Tags

I honestly am a little jealous of Chris. He often receives emails after customers receive their planes praising the workmanship of the final product. The beauty of the grain and figure, the feel in the hand when they go to use it, the craftsmanship and great performance of the planes. But, have you ever really considered the core of a molding plane, the blade?

I am going to show you the process I go through to build the blade that Chris builds the beautiful wood around to produce the final product that is a Time Warp Tool Works molding Plane.

It all starts with 1/2" flat steel stock.

It all starts with O1 1/8″ x 1/2″ x 36″ flat steel stock.

I am often asked where to buy O1 (oil quenched) steel. Any machining supply house out there stocks precision milled steel stock. Regardless of where you buy it, it will probably be manufactured by Starrett. (Yes, the people who make all the precision tools)

On to the Band Saw to cut to rough length

On to the Band Saw to cut to rough length

Raw 6" blanks requiereing de-burring before they are loaded into the milling machine.

Raw 6″ blanks; they require de-burring before they are loaded onto the milling machine.

What I have learned about machining from hard experience is every step you go through requires a thorough cleanup of some kind before the next step.

Mill 1/2" blanks to 3/8" blank width. This is where we start to work to 0.001 precision levels.

Milling 1/2″ wide blanks to 3/8″  (0.375) blank width. This is where we start to work to 0.001″ precision levels.

Deburring after milling to width

Deburring after milling to width

Cleanup is really important now as I am working to 0.001 accuracy. If the metal blank does not sit flat on the jig I end up with a blade tapered side to side, no good for what we need.

The next process is milling the taper into the blade.

The next process is milling the taper into the blade.

The tapering is the final set up for the structure of the blade; 1/16″ at the tang to 1/8″ at the profile. (above) After every blade taper, all chips, liquids and residue are cleaned from the jig and vise before setting up the next cut. A tiny chip of metal can ruin the position of the blank for the cut, turning it into a discard.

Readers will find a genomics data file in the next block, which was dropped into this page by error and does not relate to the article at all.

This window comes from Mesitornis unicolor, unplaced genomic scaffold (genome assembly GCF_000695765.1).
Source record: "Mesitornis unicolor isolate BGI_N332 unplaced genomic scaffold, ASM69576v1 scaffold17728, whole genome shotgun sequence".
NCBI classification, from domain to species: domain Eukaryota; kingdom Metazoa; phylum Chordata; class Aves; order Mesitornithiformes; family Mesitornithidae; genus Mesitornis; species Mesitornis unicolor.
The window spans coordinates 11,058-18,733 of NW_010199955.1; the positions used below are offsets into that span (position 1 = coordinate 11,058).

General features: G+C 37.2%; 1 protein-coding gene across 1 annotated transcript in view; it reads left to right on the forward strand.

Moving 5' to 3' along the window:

More hand work, the blades have to be deburred again carefully to not affect the total width

More hand work, the blades have to be deburred again, carefully, to not affect the total width

I am about 1 1/2 hours into the blade build a this point. Any mistakes from here start to be really costly from a labor point of view.

Mill Hollow Profile

Mill hollow profile

I get great accuracy on the hollow profile using a jig and an end mill. (above) The bevel is done on the grinder (below)

Grind Hollow Bevel

Grind hollow bevel

Grind Round Profile

Grind round profile

Another jig is used for the round profile (above) on one of the belt sanders set up specifically for this. The bevel is ground on a second belt sander, also set up specifically for the task (below)

Grind Round Bevel

Grind round bevel

Rough Ground Blades

Rough ground blade sets

Here we are with the sets of profiled & beveled blades. (above) If you look closely (click on the picture to zoom) you will see the milling marks from the tapering process. These have to be completely ground out before the blades can be heat treated. I do this on a low speed platen grinder (Lap Sharp) going through three grits ending at 220. The milling marks have to be gone at this point, as after heat treating, the blades become much more difficult to modify. If you are wondering about the discoloration on the bevels, it does not matter at this point. I have yet to heat treat the blades, so have not set the temper of the steel at this point.

Lap out Milling marks from Tapering operation

Lapping out Milling marks from Tapering operation

We are a little more than half way through the process! Having fun yet? Next week, I cover a little history of our design, heat treating and the finishing of the 3/8″ blades. Stay Tuned!